Friday, Aug. 2, 2002
* Japanese name: Namiuzumushi
* Scientific name: Dugesia japonica
* Description: Flatworms are tiny animals a bit like miniature slugs, about 1 cm long. They have thin, gray-brown bodies with a brain and sense organs at the head end (you can see the eyes in the photo). Flatworms move by gliding -- rather like slugs, but more elegantly. They are almost transparent and quite boring to look at, but scientists all over the world are studying them for two reasons -- their incredible powers of regeneration and their amazing sex lives.
* Where to find them: All over Japan, all year round, in fresh water such as streams, rivers, lakes and rice paddies.
* Food: Flatworms are carnivorous, catching and eating other invertebrates. They may also feed on the remains of dead animals.
* Special features: If you decide to kill a flatworm by cutting it into 200 pieces, you won't have much success. The pieces will grow, and within a couple of weeks there will be 200 flatworms. Regeneration comes from dormant stem cells that are found throughout the body. When the worm is damaged, the cells of the injured area regenerate the appropriate parts, even if this means growing a new head and brain.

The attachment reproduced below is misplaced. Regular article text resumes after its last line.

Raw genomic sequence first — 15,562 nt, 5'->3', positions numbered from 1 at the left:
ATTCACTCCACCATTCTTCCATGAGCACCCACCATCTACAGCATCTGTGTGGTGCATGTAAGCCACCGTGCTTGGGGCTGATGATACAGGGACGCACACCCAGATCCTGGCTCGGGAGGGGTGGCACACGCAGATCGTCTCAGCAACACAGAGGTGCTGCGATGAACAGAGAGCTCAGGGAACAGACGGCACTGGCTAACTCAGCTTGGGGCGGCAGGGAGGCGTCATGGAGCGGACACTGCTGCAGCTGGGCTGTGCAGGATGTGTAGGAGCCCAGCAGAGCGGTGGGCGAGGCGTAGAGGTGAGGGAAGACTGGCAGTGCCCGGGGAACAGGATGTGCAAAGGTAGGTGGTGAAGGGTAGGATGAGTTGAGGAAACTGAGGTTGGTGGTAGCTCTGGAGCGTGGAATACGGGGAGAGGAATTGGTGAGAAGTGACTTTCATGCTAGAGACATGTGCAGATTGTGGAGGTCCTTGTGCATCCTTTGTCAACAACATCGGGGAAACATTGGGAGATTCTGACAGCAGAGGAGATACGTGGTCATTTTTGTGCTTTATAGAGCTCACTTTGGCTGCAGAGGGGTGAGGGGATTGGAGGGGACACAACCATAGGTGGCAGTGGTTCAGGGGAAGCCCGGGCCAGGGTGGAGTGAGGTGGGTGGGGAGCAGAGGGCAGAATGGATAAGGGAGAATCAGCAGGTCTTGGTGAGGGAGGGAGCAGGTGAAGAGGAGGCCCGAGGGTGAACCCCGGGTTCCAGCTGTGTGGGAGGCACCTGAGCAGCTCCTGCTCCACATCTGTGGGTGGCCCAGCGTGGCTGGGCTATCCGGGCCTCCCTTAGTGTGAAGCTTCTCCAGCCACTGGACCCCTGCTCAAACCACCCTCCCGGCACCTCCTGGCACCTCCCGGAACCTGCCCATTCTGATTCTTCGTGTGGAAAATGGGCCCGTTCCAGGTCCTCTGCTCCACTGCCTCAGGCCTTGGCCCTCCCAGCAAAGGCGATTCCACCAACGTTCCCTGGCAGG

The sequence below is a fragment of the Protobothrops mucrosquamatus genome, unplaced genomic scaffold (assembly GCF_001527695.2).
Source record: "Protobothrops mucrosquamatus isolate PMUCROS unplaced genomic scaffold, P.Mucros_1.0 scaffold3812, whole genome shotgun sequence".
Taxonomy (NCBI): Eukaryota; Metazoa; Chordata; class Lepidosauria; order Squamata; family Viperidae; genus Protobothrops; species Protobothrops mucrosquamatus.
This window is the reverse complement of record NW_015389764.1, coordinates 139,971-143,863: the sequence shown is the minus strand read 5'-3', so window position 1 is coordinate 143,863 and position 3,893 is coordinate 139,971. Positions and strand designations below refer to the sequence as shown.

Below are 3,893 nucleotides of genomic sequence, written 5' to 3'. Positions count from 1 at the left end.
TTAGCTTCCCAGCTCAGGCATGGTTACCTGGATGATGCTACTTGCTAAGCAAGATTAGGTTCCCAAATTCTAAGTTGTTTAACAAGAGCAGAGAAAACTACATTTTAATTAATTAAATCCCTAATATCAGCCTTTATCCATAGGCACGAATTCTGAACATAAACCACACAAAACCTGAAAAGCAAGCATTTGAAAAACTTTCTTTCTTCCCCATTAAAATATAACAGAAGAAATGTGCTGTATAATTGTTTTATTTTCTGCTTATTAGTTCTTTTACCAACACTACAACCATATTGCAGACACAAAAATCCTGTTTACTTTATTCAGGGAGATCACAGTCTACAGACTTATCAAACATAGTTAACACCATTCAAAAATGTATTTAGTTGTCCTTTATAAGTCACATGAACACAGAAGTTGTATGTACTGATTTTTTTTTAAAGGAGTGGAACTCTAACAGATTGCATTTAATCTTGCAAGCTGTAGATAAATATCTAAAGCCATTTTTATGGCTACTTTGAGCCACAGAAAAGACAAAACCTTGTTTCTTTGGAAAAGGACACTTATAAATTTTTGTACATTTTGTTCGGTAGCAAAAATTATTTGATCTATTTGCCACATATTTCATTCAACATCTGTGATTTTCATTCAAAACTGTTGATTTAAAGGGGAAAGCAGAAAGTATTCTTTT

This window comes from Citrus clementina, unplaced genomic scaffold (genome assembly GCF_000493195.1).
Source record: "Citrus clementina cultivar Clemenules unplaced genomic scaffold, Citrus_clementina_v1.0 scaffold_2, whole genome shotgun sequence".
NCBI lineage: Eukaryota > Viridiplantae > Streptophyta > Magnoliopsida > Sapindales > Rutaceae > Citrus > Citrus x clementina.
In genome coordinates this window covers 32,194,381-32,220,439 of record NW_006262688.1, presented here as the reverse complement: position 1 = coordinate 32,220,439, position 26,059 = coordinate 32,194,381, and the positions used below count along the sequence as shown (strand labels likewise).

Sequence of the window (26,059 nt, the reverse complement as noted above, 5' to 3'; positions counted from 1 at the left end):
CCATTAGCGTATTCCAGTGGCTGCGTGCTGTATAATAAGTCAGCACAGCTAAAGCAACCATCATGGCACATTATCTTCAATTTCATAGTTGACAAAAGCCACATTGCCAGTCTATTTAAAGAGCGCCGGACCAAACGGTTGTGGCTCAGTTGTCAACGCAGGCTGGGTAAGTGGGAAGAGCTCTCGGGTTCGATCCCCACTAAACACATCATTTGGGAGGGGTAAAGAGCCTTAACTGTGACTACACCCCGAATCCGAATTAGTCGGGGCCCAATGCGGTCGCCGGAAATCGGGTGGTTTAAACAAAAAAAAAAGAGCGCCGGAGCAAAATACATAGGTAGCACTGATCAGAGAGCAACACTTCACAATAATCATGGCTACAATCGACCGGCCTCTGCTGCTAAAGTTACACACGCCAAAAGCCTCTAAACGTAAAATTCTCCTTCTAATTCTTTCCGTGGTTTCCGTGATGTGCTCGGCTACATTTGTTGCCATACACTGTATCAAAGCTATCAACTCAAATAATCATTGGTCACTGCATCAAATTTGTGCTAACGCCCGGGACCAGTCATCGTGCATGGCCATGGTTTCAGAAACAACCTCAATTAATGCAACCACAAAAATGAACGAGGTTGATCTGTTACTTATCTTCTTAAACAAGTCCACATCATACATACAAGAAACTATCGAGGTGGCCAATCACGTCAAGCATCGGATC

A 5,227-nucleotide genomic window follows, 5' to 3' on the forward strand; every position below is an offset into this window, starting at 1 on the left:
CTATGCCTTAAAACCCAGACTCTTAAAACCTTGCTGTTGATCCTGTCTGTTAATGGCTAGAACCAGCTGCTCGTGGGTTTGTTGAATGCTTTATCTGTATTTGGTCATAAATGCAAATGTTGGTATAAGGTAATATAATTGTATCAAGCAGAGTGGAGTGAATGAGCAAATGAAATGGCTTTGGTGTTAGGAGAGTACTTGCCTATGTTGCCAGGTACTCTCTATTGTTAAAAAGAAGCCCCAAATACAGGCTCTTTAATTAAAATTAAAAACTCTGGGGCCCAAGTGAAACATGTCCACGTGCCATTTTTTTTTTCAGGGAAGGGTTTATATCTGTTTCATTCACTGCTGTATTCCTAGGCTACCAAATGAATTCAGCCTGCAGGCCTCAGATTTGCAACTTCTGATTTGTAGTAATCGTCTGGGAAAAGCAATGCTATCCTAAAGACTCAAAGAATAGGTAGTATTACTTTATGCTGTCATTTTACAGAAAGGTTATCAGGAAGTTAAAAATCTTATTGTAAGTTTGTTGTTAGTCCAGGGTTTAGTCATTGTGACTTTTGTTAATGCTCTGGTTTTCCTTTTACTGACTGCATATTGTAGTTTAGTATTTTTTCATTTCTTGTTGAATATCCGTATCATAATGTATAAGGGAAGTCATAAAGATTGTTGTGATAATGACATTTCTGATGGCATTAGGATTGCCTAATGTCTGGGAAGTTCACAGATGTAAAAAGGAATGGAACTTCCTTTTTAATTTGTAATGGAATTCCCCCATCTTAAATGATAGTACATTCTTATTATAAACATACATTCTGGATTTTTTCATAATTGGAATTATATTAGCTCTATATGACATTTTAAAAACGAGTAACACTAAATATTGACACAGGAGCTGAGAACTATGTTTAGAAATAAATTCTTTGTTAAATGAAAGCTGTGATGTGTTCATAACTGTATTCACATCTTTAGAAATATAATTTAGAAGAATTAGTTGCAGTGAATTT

Flatworms reproduce in two ways. In the asexual way, the worm splits in half and each half regenerates its missing organs. The way flatworms reproduce sexually is equally unusual. Each flatworm has both male and female sexual organs; they are hermaphrodites. When they mate, each flatworm everts its male organ and approaches its partner. In some species, the worms fence with their penises, before penetrating each other and injecting sperm. Sometimes sperm is digested by the worm, otherwise it swims to the ovaries and fertilizes the eggs. The worm's female organs then form a cocoon of eggs.